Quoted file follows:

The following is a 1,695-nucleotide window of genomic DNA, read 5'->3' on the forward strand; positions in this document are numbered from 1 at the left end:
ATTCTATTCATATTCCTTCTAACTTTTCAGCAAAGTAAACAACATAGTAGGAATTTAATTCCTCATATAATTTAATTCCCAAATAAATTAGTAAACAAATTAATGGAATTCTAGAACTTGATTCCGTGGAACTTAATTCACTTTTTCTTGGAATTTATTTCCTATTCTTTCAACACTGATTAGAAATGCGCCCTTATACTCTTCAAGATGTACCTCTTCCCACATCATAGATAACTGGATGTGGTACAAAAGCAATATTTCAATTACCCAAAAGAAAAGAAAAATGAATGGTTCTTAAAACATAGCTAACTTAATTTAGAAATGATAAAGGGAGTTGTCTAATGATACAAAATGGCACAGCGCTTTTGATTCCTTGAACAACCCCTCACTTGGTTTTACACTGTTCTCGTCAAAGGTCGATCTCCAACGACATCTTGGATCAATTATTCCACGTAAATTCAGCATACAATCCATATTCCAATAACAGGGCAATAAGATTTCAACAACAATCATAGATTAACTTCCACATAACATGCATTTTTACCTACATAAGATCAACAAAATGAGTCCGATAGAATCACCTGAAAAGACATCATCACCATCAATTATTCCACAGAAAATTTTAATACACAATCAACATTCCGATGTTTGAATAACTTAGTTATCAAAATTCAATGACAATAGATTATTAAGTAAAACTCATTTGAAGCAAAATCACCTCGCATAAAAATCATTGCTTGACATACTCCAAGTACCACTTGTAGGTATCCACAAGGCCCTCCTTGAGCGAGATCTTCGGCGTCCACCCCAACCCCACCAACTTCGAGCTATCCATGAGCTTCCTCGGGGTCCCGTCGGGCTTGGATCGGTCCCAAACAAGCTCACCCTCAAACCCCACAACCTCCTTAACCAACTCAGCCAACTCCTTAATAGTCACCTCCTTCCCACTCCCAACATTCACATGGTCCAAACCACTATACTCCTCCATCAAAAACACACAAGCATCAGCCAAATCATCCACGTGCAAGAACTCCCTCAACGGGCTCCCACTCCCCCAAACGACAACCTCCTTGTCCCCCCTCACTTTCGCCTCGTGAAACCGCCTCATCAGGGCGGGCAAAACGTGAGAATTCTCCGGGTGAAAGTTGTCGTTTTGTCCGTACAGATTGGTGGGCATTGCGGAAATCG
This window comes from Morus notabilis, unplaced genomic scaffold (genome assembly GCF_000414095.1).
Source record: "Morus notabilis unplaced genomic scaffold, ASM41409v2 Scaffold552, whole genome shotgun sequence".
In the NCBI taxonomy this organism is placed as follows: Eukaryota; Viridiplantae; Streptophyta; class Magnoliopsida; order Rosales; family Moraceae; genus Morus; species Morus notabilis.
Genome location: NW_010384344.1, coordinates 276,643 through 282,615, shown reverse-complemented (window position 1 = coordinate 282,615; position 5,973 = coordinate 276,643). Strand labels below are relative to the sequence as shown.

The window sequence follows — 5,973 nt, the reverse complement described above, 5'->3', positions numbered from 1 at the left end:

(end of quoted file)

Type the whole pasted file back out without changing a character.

The following is a 1,695-nucleotide window of genomic DNA, read 5'->3' on the forward strand; positions in this document are numbered from 1 at the left end:
ATTCTATTCATATTCCTTCTAACTTTTCAGCAAAGTAAACAACATAGTAGGAATTTAATTCCTCATATAATTTAATTCCCAAATAAATTAGTAAACAAATTAATGGAATTCTAGAACTTGATTCCGTGGAACTTAATTCACTTTTTCTTGGAATTTATTTCCTATTCTTTCAACACTGATTAGAAATGCGCCCTTATACTCTTCAAGATGTACCTCTTCCCACATCATAGATAACTGGATGTGGTACAAAAGCAATATTTCAATTACCCAAAAGAAAAGAAAAATGAATGGTTCTTAAAACATAGCTAACTTAATTTAGAAATGATAAAGGGAGTTGTCTAATGATACAAAATGGCACAGCGCTTTTGATTCCTTGAACAACCCCTCACTTGGTTTTACACTGTTCTCGTCAAAGGTCGATCTCCAACGACATCTTGGATCAATTATTCCACGTAAATTCAGCATACAATCCATATTCCAATAACAGGGCAATAAGATTTCAACAACAATCATAGATTAACTTCCACATAACATGCATTTTTACCTACATAAGATCAACAAAATGAGTCCGATAGAATCACCTGAAAAGACATCATCACCATCAATTATTCCACAGAAAATTTTAATACACAATCAACATTCCGATGTTTGAATAACTTAGTTATCAAAATTCAATGACAATAGATTATTAAGTAAAACTCATTTGAAGCAAAATCACCTCGCATAAAAATCATTGCTTGACATACTCCAAGTACCACTTGTAGGTATCCACAAGGCCCTCCTTGAGCGAGATCTTCGGCGTCCACCCCAACCCCACCAACTTCGAGCTATCCATGAGCTTCCTCGGGGTCCCGTCGGGCTTGGATCGGTCCCAAACAAGCTCACCCTCAAACCCCACAACCTCCTTAACCAACTCAGCCAACTCCTTAATAGTCACCTCCTTCCCACTCCCAACATTCACATGGTCCAAACCACTATACTCCTCCATCAAAAACACACAAGCATCAGCCAAATCATCCACGTGCAAGAACTCCCTCAACGGGCTCCCACTCCCCCAAACGACAACCTCCTTGTCCCCCCTCACTTTCGCCTCGTGAAACCGCCTCATCAGGGCGGGCAAAACGTGAGAATTCTCCGGGTGAAAGTTGTCGTTTTGTCCGTACAGATTGGTGGGCATTGCGGAAATCG
This window comes from Morus notabilis, unplaced genomic scaffold (genome assembly GCF_000414095.1).
Source record: "Morus notabilis unplaced genomic scaffold, ASM41409v2 Scaffold552, whole genome shotgun sequence".
In the NCBI taxonomy this organism is placed as follows: Eukaryota; Viridiplantae; Streptophyta; class Magnoliopsida; order Rosales; family Moraceae; genus Morus; species Morus notabilis.
Genome location: NW_010384344.1, coordinates 276,643 through 282,615, shown reverse-complemented (window position 1 = coordinate 282,615; position 5,973 = coordinate 276,643). Strand labels below are relative to the sequence as shown.

The window sequence follows — 5,973 nt, the reverse complement described above, 5'->3', positions numbered from 1 at the left end: